Navigation Links
Lack of 'gatekeeper' protein linked to skin cancer
Date:5/18/2011

New research from North Carolina State University shows that a "gatekeeper" protein plays an important role in skin-cancer prevention in humans and lab mice.

The protein, C/EBP alpha, is normally abundantly expressed to help protect skin cells from DNA damage when humans are exposed to sunlight. The NC State research shows, however, that the protein is not expressed when certain human skin cancers are present.

Moreover, when the protein is inactivated in special lab mice exposed to small amounts of the UVB solar radiation, the mice become more susceptible to skin cancer.

Dr. Robert Smart, professor of environmental and molecular toxicology at NC State and the corresponding author of a paper in the Journal of Investigative Dermatology describing the research, says that C/EBP alpha serves as an important "pause button" in cells. If there is any DNA damage, C/EBP alpha halts the cell-replication process to allow time for cells to repair themselves to prevent DNA errors from occurring.

"Loss of C/EBP alpha expression is associated with some of the most common human cancers, including breast and colon cancer," Smart says. "We think it may also have a role in tumor suppression in these cancers via its gatekeeper function."

In the study, the researchers found that human skin expresses C/EBP alpha as does the pre-cancerous, benign lesion called actinic keratose the precursor to skin cancer.

"C/EBP alpha is expressed in normal human skin and in pre-cancerous actinic keratoses, but something happens when cancerous lesions appear the protein is not expressed," Smart says. "We then asked, 'Is the loss of C/EBP alpha contributing to tumor formation?' The answer seems to be yes."

Smart and colleagues exposed hairless, genetically modified mice bred with C/EBP alpha inactivated to low doses of the UVB solar radiation. The mice were highly susceptible to certain common types of skin cancer squamous cell carcinomas with these cancerous tumors developing and growing rapidly.

"If you can figure out how to keep C/EBP alpha turned on, maybe the tumor would stay in its pre-cancerous state," Smart says.

Smart adds that figuring out how the protein fulfills its gatekeeper role and how and why the protein is inactivated in cancerous cells marks the next step in his research.


'/>"/>

Contact: Dr. Robert Smart
rcsmart@ncsu.edu
919-515-7245
North Carolina State University
Source:Eurekalert

Related biology news :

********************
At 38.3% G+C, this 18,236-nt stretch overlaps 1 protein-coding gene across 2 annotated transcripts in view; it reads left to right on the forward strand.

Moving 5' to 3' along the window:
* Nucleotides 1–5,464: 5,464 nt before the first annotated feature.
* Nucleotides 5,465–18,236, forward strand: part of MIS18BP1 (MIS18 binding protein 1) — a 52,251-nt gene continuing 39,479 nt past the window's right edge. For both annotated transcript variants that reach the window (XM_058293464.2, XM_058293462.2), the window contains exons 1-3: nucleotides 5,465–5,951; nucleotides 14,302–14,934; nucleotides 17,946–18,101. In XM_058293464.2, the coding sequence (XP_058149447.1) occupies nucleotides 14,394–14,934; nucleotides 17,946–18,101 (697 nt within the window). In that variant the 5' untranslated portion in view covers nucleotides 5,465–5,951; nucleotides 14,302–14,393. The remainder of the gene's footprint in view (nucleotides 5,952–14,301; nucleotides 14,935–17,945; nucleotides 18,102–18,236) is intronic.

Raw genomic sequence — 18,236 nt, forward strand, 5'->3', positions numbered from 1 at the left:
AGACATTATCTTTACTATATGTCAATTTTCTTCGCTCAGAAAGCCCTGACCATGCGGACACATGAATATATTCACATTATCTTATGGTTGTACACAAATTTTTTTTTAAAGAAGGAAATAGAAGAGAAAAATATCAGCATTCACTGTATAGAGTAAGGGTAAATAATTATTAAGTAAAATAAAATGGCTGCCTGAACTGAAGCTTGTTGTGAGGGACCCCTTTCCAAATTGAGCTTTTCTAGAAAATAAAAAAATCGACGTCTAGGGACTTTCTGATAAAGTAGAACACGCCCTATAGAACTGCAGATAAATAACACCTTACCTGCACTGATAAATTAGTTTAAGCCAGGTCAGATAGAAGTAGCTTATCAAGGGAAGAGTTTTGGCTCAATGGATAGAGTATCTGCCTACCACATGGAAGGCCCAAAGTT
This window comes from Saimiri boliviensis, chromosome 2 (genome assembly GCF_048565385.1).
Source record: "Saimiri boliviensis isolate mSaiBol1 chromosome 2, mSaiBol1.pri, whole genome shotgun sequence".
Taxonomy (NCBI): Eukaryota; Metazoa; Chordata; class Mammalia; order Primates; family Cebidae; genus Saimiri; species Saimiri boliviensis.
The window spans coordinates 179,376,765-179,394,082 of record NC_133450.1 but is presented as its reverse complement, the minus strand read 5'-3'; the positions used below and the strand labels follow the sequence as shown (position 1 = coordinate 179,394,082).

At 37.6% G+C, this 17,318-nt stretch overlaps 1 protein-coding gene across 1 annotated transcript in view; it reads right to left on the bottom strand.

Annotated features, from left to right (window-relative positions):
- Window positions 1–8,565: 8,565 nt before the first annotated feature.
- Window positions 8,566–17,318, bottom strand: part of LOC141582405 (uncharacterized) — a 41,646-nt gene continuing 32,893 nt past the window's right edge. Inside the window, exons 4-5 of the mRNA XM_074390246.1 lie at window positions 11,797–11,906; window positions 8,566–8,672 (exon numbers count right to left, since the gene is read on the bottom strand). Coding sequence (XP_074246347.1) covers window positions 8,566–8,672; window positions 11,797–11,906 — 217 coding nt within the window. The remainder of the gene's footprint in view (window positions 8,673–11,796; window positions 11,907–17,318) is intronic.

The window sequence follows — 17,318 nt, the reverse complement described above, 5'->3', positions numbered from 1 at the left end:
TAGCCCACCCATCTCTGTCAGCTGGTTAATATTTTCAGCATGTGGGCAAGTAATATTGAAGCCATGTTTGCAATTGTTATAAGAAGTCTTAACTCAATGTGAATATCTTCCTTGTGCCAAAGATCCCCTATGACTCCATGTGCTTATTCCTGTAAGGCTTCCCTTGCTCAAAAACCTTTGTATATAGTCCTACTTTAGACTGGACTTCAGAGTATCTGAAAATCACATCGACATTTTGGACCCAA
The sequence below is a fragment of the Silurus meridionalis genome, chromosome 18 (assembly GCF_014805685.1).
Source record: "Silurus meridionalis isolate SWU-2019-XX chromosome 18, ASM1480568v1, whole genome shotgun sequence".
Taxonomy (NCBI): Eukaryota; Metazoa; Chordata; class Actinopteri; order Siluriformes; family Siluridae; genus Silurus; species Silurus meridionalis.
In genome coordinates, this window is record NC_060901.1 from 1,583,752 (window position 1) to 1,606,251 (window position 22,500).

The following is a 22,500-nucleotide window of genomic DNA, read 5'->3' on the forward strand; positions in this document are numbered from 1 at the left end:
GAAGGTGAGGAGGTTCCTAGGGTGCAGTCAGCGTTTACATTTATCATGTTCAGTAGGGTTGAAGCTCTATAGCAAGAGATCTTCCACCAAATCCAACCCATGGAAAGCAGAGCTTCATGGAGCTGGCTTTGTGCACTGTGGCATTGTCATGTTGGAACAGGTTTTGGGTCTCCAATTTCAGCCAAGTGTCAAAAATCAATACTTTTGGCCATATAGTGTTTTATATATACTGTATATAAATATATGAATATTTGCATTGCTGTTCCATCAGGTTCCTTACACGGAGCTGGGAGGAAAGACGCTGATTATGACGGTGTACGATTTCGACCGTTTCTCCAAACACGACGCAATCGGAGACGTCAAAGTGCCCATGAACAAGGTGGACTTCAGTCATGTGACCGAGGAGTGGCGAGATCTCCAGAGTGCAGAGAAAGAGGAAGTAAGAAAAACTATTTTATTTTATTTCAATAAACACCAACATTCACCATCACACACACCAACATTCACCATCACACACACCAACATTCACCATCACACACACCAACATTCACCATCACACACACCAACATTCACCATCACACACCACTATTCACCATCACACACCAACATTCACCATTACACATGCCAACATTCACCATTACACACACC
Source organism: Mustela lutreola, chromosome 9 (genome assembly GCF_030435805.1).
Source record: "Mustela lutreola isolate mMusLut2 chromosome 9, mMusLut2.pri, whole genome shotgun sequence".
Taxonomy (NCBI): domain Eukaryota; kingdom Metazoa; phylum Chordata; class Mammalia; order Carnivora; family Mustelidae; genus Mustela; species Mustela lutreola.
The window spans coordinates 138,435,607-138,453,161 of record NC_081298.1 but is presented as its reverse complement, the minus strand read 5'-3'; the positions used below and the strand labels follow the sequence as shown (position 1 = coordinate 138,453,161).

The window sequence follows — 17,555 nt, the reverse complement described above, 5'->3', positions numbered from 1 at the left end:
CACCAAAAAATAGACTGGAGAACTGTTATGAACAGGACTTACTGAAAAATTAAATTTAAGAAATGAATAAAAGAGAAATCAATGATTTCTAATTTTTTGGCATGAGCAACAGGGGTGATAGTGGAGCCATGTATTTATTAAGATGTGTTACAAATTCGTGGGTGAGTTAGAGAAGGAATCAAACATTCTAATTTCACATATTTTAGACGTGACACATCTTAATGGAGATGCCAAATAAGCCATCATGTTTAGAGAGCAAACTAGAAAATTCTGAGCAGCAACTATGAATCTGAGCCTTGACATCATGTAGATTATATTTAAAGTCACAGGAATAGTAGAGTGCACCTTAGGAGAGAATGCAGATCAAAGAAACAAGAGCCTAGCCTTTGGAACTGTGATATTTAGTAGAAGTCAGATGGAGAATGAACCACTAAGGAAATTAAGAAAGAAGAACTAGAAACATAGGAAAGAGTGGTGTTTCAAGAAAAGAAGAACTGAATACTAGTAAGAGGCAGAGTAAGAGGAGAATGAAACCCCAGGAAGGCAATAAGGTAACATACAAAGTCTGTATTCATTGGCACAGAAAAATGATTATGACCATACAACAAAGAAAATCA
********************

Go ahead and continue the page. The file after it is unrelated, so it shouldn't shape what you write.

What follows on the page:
1. New path to water efficient seeds opens as TIP pips PIP as water gatekeeper
2. Protein could offer target to reduce lung damage from smoking-caused emphysema
3. UT Southwestern researchers find protein that might be key to cutting cancer cells blood supply
4. Researchers show heparan sulfate adjusts functions of growth factor proteins
5. Weizmann Institute scientists discover: A protein that contributes to obesity
6. Illinois professor chairs committee that recommends immediate calories, protein for TBI
7. Several baffling puzzles in protein molecular structure solved with new method
8. Discovery identifies elaborate G-protein network in plants
9. Researchers combine active proteins with material derived from fruit fly
10. Researchers get a first look at the mechanics of membrane proteins
11. Polarized microscopy technique shows new details of how proteins are arranged
Post Your Comments:
*Name:
*Comment:
*Email:
(Date:11/22/2016)... MINNETONKA, Minn. , Nov. 22, 2016   ... that supports the entire spectrum of clinical research, is ... by Medical LiveWire Healthcare and Life Sciences Awards ... This award caps off an unprecedented year of recognition ... clinical trials for over 15 years. iMedNet ...
(Date:11/16/2016)... , Nov. 16, 2016 Sensory Inc ... and security for consumer electronics, and VeriTran ... and retail industry, today announced a global partnership ... way to authenticate users of mobile banking and ... TrulySecure™ software which requires no specialized biometric ...
(Date:6/27/2016)... 27, 2016 Research and Markets has announced ... report to their offering. ... to grow at a CAGR of 12.28% during the ... on an in-depth market analysis with inputs from industry experts. The ... coming years. The report also includes a discussion of the key ...
Breaking Biology News(10 mins):
(Date:11/30/2016)... Nov. 30, 2016  The Allen Institute for ... the first publicly available collection of gene edited, ... target key cellular structures with unprecedented clarity. Distributed ... powerful tools are a crucial first step toward ... understand what makes human cells healthy and what ...
(Date:11/30/2016)... , Nov. 30, 2016  Tempus, a ... cancer care, and Penn,s Abramson Cancer Center have ... a positive response to immunotherapy treatment based on ... As part of a research collaboration, Tempus ... and melanoma cancer patient data to Penn. Utilizing ...
(Date:11/30/2016)... , 30. November 2016   Merck ... heute die Unterzeichnung einer Reihe von Vereinbarungen ... wird Evotec AG Screeningleistungen für Mercks Palette ... Der Zugriff auf diese Bibliotheken in Kombination ... einen schnelleren Weg zur Ermittlung und Erforschung ...
(Date:11/30/2016)... --  Merck , a leading science and technology company, ... of agreements with Evotec AG, whereby Evotec AG will ... such as CRISPR and shRNA libraries. Combining access to ... pathway to explore and identify new drug targets. ... targets, a process that can be time- and labor-intensive," ...
Breaking Biology Technology: